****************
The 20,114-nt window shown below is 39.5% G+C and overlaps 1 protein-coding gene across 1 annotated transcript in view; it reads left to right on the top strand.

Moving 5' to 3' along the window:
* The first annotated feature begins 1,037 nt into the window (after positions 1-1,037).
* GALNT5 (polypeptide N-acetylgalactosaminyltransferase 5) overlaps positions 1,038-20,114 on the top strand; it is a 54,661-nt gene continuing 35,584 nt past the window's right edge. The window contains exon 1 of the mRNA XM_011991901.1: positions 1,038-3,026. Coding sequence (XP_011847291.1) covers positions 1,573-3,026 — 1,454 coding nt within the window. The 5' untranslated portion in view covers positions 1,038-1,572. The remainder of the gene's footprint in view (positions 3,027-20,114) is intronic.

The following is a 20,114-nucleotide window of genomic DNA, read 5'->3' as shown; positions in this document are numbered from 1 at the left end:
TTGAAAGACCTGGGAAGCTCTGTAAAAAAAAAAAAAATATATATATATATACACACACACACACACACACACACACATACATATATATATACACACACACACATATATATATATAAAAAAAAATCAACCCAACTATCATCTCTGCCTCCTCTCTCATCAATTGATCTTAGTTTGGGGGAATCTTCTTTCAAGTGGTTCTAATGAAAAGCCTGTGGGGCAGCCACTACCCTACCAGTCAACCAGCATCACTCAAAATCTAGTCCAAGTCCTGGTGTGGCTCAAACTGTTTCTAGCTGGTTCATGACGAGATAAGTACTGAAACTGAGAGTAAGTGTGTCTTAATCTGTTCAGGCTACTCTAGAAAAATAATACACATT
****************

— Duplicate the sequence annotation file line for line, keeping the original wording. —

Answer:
The 20,114-nt window shown below is 39.5% G+C and overlaps 1 protein-coding gene across 1 annotated transcript in view; it reads left to right on the top strand.

Moving 5' to 3' along the window:
* The first annotated feature begins 1,037 nt into the window (after positions 1-1,037).
* GALNT5 (polypeptide N-acetylgalactosaminyltransferase 5) overlaps positions 1,038-20,114 on the top strand; it is a 54,661-nt gene continuing 35,584 nt past the window's right edge. The window contains exon 1 of the mRNA XM_011991901.1: positions 1,038-3,026. Coding sequence (XP_011847291.1) covers positions 1,573-3,026 — 1,454 coding nt within the window. The 5' untranslated portion in view covers positions 1,038-1,572. The remainder of the gene's footprint in view (positions 3,027-20,114) is intronic.

The following is a 20,114-nucleotide window of genomic DNA, read 5'->3' as shown; positions in this document are numbered from 1 at the left end:
TTGAAAGACCTGGGAAGCTCTGTAAAAAAAAAAAAAATATATATATATATACACACACACACACACACACACACACATACATATATATATACACACACACACATATATATATATAAAAAAAAATCAACCCAACTATCATCTCTGCCTCCTCTCTCATCAATTGATCTTAGTTTGGGGGAATCTTCTTTCAAGTGGTTCTAATGAAAAGCCTGTGGGGCAGCCACTACCCTACCAGTCAACCAGCATCACTCAAAATCTAGTCCAAGTCCTGGTGTGGCTCAAACTGTTTCTAGCTGGTTCATGACGAGATAAGTACTGAAACTGAGAGTAAGTGTGTCTTAATCTGTTCAGGCTACTCTAGAAAAATAATACACATT